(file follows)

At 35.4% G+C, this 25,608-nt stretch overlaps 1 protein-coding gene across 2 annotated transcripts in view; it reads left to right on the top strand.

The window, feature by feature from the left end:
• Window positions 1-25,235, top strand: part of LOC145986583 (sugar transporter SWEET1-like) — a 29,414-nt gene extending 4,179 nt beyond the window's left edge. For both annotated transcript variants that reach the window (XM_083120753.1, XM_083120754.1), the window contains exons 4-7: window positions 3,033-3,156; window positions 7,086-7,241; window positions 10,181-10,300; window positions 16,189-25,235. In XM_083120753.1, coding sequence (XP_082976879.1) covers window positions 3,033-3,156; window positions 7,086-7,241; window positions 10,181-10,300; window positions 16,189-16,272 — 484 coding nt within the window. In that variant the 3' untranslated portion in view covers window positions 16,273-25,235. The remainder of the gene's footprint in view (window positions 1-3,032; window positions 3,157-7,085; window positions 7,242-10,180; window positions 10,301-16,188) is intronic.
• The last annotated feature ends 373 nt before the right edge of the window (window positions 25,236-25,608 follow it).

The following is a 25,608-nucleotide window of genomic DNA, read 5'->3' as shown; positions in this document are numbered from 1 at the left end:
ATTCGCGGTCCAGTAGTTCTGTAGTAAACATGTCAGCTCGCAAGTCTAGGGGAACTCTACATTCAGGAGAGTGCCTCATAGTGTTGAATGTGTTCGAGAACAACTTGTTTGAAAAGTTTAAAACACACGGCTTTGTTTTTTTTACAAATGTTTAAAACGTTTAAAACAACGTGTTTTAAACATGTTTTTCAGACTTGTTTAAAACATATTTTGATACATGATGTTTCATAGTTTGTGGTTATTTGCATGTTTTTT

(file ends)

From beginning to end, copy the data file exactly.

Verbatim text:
At 35.4% G+C, this 25,608-nt stretch overlaps 1 protein-coding gene across 2 annotated transcripts in view; it reads left to right on the top strand.

The window, feature by feature from the left end:
• Window positions 1-25,235, top strand: part of LOC145986583 (sugar transporter SWEET1-like) — a 29,414-nt gene extending 4,179 nt beyond the window's left edge. For both annotated transcript variants that reach the window (XM_083120753.1, XM_083120754.1), the window contains exons 4-7: window positions 3,033-3,156; window positions 7,086-7,241; window positions 10,181-10,300; window positions 16,189-25,235. In XM_083120753.1, coding sequence (XP_082976879.1) covers window positions 3,033-3,156; window positions 7,086-7,241; window positions 10,181-10,300; window positions 16,189-16,272 — 484 coding nt within the window. In that variant the 3' untranslated portion in view covers window positions 16,273-25,235. The remainder of the gene's footprint in view (window positions 1-3,032; window positions 3,157-7,085; window positions 7,242-10,180; window positions 10,301-16,188) is intronic.
• The last annotated feature ends 373 nt before the right edge of the window (window positions 25,236-25,608 follow it).

The following is a 25,608-nucleotide window of genomic DNA, read 5'->3' as shown; positions in this document are numbered from 1 at the left end:
ATTCGCGGTCCAGTAGTTCTGTAGTAAACATGTCAGCTCGCAAGTCTAGGGGAACTCTACATTCAGGAGAGTGCCTCATAGTGTTGAATGTGTTCGAGAACAACTTGTTTGAAAAGTTTAAAACACACGGCTTTGTTTTTTTTACAAATGTTTAAAACGTTTAAAACAACGTGTTTTAAACATGTTTTTCAGACTTGTTTAAAACATATTTTGATACATGATGTTTCATAGTTTGTGGTTATTTGCATGTTTTTT